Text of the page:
Recent Articles - Page 7
Fenugreek is an old Thai herb that I just discovered closer-by than I'd realized. I have known and used fenugreek in my Indian cooking for years without appreciating that it was the same as 'loog sud'. I'd also always associated the spice with old Thai clothing care more than cooking, so I couldn't put the two together.
In the palace, where noble girls learned the arts of being a proper Thai woman, caring and scenting clothes was part of the work. Clothes were boiled with fenugreek, other herbs and fragrant flowers, dipped in wax, dried, scraped, pleated and folded into the desired shapes. Fenugreek gives out cloudy slime when boiled or heated with hot water which binds into the fabric when dried, similar to starch that we use today to harden and keep our clothes smooth. Each household/palace had their own formula for a distinct scent. It was said that the beautiful scent from a palace lady's clothes remained long after she had left.
Researchers in Thailand credit fenugreek with lowering blood sugar and increasing milk production in nursing mothers. In Thailand, fenugreek is available at traditional pharmacies and spice stores.
Banana leaves are magical; this versatile, environmentally friendly material permeates everyday Thai life. Thai people transform a simple leaf into containers and food wraps. Prior to non-stick clothing irons, the hot iron was pressed onto a fresh banana leaf to clean it and help it glide better. Mackerel (ปลาทู) is wrapped in banana leaf before the final wrap of newspaper. Haw Mok (curried fish) is steamed in small banana leaf containers. Sticky rice with banana is wrapped in banana leaf and steamed. Banana leaves are stripped and folded into elaborate ceremonial containers.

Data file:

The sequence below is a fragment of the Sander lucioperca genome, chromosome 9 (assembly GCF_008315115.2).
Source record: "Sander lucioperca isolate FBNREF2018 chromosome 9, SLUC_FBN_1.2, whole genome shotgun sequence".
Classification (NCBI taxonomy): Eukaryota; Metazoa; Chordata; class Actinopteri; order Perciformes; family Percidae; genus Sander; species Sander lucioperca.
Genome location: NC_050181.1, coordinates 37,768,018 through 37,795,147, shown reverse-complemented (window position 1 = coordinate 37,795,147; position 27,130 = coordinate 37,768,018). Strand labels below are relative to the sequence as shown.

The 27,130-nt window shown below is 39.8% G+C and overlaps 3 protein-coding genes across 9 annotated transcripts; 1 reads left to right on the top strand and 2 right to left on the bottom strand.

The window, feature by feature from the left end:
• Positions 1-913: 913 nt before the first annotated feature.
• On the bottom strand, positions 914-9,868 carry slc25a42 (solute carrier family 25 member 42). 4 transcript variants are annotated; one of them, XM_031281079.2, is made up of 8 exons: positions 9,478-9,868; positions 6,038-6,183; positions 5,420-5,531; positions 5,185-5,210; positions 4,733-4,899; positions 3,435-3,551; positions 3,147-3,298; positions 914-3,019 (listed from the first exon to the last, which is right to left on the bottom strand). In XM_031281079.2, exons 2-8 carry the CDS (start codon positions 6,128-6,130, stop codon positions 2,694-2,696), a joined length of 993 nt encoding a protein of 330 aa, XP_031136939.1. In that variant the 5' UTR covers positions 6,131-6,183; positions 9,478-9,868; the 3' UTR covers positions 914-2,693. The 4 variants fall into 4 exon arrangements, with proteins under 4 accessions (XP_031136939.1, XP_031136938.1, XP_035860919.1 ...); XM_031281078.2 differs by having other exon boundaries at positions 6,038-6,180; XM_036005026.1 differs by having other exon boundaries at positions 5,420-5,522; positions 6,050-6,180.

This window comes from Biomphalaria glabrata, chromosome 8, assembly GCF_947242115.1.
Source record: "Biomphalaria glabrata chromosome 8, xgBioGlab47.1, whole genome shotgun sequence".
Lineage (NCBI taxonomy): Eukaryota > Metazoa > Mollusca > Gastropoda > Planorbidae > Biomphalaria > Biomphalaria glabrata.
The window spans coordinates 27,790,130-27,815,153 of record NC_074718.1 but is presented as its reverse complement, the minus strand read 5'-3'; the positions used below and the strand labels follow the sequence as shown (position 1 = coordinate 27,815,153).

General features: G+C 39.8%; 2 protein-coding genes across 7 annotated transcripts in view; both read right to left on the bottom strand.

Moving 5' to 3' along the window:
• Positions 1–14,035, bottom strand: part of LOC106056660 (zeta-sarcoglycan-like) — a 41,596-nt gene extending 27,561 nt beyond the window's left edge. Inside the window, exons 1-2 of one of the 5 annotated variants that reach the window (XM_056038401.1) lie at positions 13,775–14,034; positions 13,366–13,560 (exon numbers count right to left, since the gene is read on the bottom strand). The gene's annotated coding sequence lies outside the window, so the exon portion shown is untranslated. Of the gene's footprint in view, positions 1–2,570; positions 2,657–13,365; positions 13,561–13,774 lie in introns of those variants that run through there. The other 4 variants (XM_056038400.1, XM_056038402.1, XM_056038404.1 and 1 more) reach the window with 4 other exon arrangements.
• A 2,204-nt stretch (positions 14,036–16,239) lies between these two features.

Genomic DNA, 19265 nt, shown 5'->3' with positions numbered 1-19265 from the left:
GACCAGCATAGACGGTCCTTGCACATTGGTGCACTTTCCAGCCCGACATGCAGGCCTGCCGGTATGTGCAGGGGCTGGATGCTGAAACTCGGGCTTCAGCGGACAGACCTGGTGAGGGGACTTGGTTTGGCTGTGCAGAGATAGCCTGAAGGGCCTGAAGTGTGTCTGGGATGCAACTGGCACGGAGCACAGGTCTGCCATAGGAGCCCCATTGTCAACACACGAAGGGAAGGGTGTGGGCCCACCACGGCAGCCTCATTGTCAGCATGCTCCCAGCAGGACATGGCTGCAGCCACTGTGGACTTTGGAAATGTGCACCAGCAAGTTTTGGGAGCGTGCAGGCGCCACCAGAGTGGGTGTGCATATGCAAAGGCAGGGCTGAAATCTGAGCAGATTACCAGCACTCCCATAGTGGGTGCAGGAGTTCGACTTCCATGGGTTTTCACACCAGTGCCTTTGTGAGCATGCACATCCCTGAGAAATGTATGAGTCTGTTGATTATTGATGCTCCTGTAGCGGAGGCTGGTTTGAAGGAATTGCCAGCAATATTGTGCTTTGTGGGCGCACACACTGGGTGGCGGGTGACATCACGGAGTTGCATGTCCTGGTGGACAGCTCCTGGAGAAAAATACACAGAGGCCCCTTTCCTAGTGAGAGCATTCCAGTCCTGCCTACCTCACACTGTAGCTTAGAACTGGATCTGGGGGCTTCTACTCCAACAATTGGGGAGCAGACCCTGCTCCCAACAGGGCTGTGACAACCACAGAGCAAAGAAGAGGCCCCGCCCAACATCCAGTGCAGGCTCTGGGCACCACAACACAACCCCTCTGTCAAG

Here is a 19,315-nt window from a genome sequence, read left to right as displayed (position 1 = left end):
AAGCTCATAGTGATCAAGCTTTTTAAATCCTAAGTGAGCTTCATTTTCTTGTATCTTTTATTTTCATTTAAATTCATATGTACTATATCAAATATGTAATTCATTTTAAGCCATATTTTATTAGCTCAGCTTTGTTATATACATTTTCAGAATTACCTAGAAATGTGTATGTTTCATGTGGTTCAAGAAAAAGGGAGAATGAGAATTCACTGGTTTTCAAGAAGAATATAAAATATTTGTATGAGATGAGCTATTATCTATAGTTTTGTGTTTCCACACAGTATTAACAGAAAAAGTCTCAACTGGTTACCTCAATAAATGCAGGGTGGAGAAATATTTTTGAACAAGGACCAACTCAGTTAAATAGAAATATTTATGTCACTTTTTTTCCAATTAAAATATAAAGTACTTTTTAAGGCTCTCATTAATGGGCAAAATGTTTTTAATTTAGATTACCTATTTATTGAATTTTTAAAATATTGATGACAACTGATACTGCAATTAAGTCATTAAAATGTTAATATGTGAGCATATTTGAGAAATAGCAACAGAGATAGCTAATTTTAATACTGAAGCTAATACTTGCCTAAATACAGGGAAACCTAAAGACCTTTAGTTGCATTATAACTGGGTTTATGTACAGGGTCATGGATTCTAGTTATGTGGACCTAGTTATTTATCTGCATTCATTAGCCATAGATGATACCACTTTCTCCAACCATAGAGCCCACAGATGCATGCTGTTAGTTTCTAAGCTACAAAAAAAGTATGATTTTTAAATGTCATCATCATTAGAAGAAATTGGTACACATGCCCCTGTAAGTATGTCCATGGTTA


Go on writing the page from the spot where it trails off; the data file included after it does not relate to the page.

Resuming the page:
After moving to the US, I stopped relying on banana leaves for my cooking needs because banana trees didn't grow in my backyard and I couldn't find leaves at the market. Recently, I have found the banana leaves in the freezer at many local markets. So, banana leaves are back in my kitchen again. This reopens opportunities for me to cook many more dishes authentically.
There are a few techniques when using banana leaves in cooking.
Red Rice has become an addiction for me. It started when we all wanted to get healthy and tried the different types of rice. I loved the color of the rice and first selected it purely based on aesthetics.
It was not easy to get everyone in the household to shift from jasmine rice to something different. Also, cooked red rice is not as tender as milled jasmine rice that I was used to. So, I started out with just a handful of red rice mixed with jasmine rice. The red rice stood out amongst the white grains, looking just beautiful. Slowly I increase the red rice to jasmine rice ratio but just enough to still keep the rice tender. Now, I'm comfortable with 50-75% red rice to jasmine rice. I'm now so used to eating red rice now that when I eat elsewhere, it seems like something is missing.
The Red Rice has a nutty flavor and chewy while jasmine rice us soft and gummy. To get the benefits of both types of rice, this recipe has 50% red rice and 50% jasmine rice. The result is soft and colorful rice with the bran benefit.